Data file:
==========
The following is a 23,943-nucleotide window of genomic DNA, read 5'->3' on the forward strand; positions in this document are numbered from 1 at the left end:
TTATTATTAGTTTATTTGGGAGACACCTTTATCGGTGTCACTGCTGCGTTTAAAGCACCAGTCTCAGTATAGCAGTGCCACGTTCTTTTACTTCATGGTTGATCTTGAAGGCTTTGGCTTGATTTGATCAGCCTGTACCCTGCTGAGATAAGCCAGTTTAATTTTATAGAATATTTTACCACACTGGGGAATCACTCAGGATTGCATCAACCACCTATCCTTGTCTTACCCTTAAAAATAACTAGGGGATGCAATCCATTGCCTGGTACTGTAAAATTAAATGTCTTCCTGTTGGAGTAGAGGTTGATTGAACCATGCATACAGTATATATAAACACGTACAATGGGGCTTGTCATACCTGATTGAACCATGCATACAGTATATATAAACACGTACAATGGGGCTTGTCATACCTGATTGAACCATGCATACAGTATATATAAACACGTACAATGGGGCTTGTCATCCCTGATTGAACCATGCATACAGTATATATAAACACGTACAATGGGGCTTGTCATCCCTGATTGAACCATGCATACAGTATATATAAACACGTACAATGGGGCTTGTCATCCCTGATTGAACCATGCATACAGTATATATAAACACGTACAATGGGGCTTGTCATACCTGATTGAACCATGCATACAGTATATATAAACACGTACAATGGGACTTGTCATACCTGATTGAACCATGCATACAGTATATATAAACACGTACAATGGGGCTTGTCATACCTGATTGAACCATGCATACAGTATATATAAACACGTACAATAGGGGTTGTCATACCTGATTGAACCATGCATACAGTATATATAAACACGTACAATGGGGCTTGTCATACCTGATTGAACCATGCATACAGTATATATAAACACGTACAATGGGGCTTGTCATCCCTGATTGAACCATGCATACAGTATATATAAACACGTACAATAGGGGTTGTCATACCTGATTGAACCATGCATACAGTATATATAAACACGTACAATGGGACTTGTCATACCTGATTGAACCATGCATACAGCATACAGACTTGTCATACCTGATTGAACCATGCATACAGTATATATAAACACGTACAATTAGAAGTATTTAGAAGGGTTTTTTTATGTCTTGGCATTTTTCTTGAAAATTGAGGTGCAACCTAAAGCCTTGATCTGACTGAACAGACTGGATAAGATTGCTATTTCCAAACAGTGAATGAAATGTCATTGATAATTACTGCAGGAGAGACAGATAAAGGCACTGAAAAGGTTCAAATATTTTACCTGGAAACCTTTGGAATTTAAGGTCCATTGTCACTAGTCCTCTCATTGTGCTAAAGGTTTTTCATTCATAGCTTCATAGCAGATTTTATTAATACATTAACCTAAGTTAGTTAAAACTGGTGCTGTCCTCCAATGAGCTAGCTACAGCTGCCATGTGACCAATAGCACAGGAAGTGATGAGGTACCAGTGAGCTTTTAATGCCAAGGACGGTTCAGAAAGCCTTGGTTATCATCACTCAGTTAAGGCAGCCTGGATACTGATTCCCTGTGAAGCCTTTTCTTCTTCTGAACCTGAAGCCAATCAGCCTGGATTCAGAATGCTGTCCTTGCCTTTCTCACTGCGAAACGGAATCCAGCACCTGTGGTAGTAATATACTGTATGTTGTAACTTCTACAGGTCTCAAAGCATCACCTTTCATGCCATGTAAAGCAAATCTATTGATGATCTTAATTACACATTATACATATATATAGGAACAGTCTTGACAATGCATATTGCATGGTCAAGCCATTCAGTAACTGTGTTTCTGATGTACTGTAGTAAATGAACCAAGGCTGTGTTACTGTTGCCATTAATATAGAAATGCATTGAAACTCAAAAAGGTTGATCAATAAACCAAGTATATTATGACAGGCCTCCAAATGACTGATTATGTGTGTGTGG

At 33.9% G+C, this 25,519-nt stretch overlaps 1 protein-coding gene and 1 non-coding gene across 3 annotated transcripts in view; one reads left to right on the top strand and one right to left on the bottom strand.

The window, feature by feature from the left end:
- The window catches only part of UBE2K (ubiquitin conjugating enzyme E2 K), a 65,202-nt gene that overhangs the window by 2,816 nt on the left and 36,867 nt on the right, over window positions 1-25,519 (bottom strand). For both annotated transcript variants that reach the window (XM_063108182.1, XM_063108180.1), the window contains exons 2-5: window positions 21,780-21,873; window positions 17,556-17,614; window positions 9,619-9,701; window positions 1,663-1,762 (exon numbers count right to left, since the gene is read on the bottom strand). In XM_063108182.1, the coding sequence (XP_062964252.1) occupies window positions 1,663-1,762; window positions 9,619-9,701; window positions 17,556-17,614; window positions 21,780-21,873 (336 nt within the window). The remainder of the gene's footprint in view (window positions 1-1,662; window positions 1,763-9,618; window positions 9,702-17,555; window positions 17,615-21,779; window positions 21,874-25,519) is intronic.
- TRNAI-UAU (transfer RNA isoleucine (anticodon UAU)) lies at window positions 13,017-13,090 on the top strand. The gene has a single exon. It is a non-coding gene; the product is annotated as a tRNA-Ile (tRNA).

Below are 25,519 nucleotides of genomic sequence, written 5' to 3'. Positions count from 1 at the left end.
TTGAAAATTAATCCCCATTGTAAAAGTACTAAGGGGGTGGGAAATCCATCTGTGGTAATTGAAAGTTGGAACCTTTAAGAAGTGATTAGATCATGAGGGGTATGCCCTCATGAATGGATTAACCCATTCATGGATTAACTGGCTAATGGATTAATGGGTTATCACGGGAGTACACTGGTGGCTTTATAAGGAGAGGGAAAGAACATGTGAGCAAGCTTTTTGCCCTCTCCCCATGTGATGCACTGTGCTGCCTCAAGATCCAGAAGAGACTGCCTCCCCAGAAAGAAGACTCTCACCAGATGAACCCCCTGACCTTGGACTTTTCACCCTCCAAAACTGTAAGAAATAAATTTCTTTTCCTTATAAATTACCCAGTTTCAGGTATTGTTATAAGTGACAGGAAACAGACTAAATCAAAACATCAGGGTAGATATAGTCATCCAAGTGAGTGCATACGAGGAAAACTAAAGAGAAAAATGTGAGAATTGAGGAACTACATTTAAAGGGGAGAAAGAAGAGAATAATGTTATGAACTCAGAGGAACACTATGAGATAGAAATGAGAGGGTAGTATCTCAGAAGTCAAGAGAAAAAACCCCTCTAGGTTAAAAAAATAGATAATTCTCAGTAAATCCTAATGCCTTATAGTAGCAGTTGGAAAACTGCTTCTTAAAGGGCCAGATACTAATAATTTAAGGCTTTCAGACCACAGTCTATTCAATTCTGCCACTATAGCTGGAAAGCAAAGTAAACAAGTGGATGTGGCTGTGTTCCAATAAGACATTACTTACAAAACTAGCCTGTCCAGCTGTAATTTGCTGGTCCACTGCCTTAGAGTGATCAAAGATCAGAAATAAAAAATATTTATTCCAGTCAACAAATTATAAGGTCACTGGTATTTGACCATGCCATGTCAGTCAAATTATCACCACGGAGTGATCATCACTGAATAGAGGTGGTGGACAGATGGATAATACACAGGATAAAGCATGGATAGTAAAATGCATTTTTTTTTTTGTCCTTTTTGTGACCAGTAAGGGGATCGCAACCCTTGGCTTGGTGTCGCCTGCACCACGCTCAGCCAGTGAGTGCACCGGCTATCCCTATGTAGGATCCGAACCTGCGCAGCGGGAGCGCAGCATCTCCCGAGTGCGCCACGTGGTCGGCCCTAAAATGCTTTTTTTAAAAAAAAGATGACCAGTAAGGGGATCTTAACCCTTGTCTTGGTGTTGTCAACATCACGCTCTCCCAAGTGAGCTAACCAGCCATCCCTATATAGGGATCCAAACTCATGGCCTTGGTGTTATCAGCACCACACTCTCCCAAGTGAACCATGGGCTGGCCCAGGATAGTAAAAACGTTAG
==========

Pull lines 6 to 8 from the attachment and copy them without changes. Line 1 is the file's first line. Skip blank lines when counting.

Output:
- TRNAI-UAU (transfer RNA isoleucine (anticodon UAU)) lies at window positions 13,017-13,090 on the top strand. The gene has a single exon. It is a non-coding gene; the product is annotated as a tRNA-Ile (tRNA).

Below are 25,519 nucleotides of genomic sequence, written 5' to 3'. Positions count from 1 at the left end.
TTGAAAATTAATCCCCATTGTAAAAGTACTAAGGGGGTGGGAAATCCATCTGTGGTAATTGAAAGTTGGAACCTTTAAGAAGTGATTAGATCATGAGGGGTATGCCCTCATGAATGGATTAACCCATTCATGGATTAACTGGCTAATGGATTAATGGGTTATCACGGGAGTACACTGGTGGCTTTATAAGGAGAGGGAAAGAACATGTGAGCAAGCTTTTTGCCCTCTCCCCATGTGATGCACTGTGCTGCCTCAAGATCCAGAAGAGACTGCCTCCCCAGAAAGAAGACTCTCACCAGATGAACCCCCTGACCTTGGACTTTTCACCCTCCAAAACTGTAAGAAATAAATTTCTTTTCCTTATAAATTACCCAGTTTCAGGTATTGTTATAAGTGACAGGAAACAGACTAAATCAAAACATCAGGGTAGATATAGTCATCCAAGTGAGTGCATACGAGGAAAACTAAAGAGAAAAATGTGAGAATTGAGGAACTACATTTAAAGGGGAGAAAGAAGAGAATAATGTTATGAACTCAGAGGAACACTATGAGATAGAAATGAGAGGGTAGTATCTCAGAAGTCAAGAGAAAAAACCCCTCTAGGTTAAAAAAATAGATAATTCTCAGTAAATCCTAATGCCTTATAGTAGCAGTTGGAAAACTGCTTCTTAAAGGGCCAGATACTAATAATTTAAGGCTTTCAGACCACAGTCTATTCAATTCTGCCACTATAGCTGGAAAGCAAAGTAAACAAGTGGATGTGGCTGTGTTCCAATAAGACATTACTTACAAAACTAGCCTGTCCAGCTGTAATTTGCTGGTCCACTGCCTTAGAGTGATCAAAGATCAGAAATAAAAAATATTTATTCCAGTCAACAAATTATAAGGTCACTGGTATTTGACCATGCCATGTCAGTCAAATTATCACCACGGAGTGATCATCACTGAATAGAGGTGGTGGACAGATGGATAATACACAGGATAAAGCATGGATAGTAAAATGCATTTTTTTTTTTGTCCTTTTTGTGACCAGTAAGGGGATCGCAACCCTTGGCTTGGTGTCGCCTGCACCACGCTCAGCCAGTGAGTGCACCGGCTATCCCTATGTAGGATCCGAACCTGCGCAGCGGGAGCGCAGCATCTCCCGAGTGCGCCACGTGGTCGGCCCTAAAATGCTTTTTTTAAAAAAAAGATGACCAGTAAGGGGATCTTAACCCTTGTCTTGGTGTTGTCAACATCACGCTCTCCCAAGTGAGCTAACCAGCCATCCCTATATAGGGATCCAAACTCATGGCCTTGGTGTTATCAGCACCACACTCTCCCAAGTGAACCATGGGCTGGCCCAGGATAGTAAAAACGTTAG